2. Maximum trust in the code base: most, if not all, regression introduced by changes will be detected. Conversely, if no test turns red after a likely-breaking change is made means something is fishy (in your test code).
  3. Being able to reproduce almost any bug with tests, with the notable exceptions of concurrency related issues. I am able to reproduce any user reported issue within minutes, if not seconds! Any remaining bugs will likely be related to edgy input values (Note that property based testing could help us there).

How extensive testing leads you to better coverage?

Because it forces you to consider the design that led to non covered code!

That is exactly what I did while completing the coverage of NFluent. I careful considered and reviewed non completely covered methods.

Every time I reached one of the following conclusions:

  1. Test(s) must be amended
  2. Code needs refactoring
  3. Production code must be removed
  4. Production code is buggy
  5. A test is missing

Those are listed in decreasing frequency, meaning I rarely added a test case. Let’s detail:

  1. Amending tests: most of the time it meant adjusting values used in test, such as making sure a string was longer that some threshold, or avoiding reusing the same value. This obviously relates to having path(s) in the code that depends from the values used. For example, here there was a lack of tests regarding trailing whitespaces:
    There, I had to remove an internal test that hampered flexibility: https://github.com/tpierrain/NFluent/commit/578cbb7632300056f3c46209b03cc700a21d8c05#diff-2f7a424fc4caf0527fb2d9563b4ac36d
    And here, the null case was not covered: https://github.com/tpierrain/NFluent/commit/9b03f6572ef6a0b63d1cacd113b1e3573482e3b6#diff-37fd491f59874e466e6a2297ad0f1760
  2. Code needs refactoring: it mostly relates to imperfect algorithms or non needed checks. It can be as simple as spurious null checks or trying to cater for some situation that just can’t happen!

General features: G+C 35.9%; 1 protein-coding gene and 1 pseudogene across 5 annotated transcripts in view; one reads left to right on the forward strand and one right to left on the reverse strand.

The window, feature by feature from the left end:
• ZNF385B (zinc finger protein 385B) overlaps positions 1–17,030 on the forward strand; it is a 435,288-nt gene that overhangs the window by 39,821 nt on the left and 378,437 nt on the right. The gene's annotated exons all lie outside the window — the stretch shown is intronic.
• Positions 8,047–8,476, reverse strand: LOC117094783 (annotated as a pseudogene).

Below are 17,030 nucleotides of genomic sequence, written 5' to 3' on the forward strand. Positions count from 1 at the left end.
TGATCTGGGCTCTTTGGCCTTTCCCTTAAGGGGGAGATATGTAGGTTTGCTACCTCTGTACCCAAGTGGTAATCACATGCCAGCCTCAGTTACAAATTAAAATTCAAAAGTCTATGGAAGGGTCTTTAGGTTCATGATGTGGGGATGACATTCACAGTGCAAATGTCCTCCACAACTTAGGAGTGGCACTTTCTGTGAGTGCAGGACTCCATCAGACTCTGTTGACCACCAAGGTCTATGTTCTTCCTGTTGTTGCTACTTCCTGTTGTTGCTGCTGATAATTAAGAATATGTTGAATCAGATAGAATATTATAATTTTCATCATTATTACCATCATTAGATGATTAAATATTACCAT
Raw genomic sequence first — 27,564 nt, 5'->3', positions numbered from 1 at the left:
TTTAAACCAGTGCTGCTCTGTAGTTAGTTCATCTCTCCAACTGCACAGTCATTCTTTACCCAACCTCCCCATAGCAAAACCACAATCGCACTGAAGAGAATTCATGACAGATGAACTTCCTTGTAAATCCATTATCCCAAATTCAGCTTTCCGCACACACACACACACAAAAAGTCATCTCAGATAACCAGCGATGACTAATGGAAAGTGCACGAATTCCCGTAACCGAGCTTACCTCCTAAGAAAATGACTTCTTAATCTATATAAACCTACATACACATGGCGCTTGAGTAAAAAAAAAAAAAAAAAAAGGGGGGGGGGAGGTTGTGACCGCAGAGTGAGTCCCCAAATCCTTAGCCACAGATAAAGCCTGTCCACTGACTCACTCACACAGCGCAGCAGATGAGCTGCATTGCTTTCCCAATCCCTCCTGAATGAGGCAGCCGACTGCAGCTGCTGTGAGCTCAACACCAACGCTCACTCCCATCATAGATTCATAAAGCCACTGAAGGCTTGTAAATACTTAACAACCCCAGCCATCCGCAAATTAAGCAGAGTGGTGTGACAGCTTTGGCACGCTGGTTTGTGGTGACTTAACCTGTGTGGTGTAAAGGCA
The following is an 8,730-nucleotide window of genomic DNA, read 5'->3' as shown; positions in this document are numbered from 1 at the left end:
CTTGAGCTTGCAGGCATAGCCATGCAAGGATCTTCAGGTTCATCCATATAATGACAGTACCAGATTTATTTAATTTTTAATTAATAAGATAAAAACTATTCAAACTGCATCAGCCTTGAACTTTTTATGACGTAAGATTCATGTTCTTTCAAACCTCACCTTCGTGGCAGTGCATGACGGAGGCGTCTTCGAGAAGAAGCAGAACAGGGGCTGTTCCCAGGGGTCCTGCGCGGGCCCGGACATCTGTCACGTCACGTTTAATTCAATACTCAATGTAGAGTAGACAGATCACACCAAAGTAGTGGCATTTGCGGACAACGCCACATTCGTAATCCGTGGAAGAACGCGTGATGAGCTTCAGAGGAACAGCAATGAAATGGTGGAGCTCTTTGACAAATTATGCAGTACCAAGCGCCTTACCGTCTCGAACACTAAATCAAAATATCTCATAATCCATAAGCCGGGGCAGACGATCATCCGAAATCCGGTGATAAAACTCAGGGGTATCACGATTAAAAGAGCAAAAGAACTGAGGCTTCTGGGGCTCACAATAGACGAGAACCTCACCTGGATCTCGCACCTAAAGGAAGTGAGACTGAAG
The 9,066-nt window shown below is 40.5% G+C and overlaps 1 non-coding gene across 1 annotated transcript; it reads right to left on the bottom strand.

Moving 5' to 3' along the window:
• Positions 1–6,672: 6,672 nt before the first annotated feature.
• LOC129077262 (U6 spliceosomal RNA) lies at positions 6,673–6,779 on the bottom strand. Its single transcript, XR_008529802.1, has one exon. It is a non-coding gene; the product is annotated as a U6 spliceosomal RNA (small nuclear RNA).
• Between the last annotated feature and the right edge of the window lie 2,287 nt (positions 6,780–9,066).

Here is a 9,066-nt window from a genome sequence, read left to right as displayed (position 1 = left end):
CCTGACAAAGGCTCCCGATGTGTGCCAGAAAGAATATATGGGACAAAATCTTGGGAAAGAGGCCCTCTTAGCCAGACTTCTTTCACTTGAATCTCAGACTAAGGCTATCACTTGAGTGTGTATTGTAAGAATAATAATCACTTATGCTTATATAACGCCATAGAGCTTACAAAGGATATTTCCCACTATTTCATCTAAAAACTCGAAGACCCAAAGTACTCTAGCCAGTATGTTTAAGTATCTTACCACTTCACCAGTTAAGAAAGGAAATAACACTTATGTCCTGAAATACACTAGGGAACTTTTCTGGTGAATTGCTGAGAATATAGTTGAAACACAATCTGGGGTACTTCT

For example, this code contains a ternary operator that was no longer useful
  3. (Production) code must be removed: code that tries to handle out of scope use cases. Here I dropped several methods that were no longer relevant:
    And here, I dropped support for a option that was never used: https://github.com/tpierrain/NFluent/commit/75c0a0e8006c39824a956dd56449a19a2c8ab7ee.
  4. (Production) code is buggy: those situations were identified thanks to the fact that I had to review the code. It is typically a situation were I realized tests were missing and the associated production code was buggy or missing as well. For example, here I have a tricky issue where the code was failing to use the ‘not equal’ operator (!=) when it had to:
  5. A test is missing: obviously close to test(s) needed to be amended, but I refer to situation where a full test case is missing. For example, here a test case was simply missing: https://github.com/tpierrain/NFluent/commit/084021ce505abd34bd4e757dc36544a3202af915#diff-25da551f30cf2f5d6888a76366961ee5

In retrospect, I am happy I made the extra effort to reach 100% branch coverage. As I expected before engaging in the journey, I fixed several bugs and improved the design. The extra bonus is that I did learn a couple of things Net related along the way.

I definitely plan to keep the cursor at 100%.

Should you do it?

YES! As with any practices, you need first hand experience to discover what it will bring to you. You can try it on moderately sized project; libraries are perfect for that.

As a team, you should identify a component to be used as a test ground, and reach 100% coverage. And discuss the outcome in a few weeks/months. My bet is that you are going to make interesting discoveries…

Please share your feedback here, in the comment section.

As usual, I am pretty sure this post will trigger another flamewar: guys, I suggest you save your ammo for a later time, as I plan to write a second post on this…

Thank you for your interest in this post!